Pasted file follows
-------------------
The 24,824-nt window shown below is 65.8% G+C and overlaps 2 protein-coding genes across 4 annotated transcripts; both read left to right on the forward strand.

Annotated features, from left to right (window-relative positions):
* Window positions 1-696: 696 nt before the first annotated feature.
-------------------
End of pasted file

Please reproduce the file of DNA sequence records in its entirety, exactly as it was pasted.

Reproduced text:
The 24,824-nt window shown below is 65.8% G+C and overlaps 2 protein-coding genes across 4 annotated transcripts; both read left to right on the forward strand.

Annotated features, from left to right (window-relative positions):
* Window positions 1-696: 696 nt before the first annotated feature.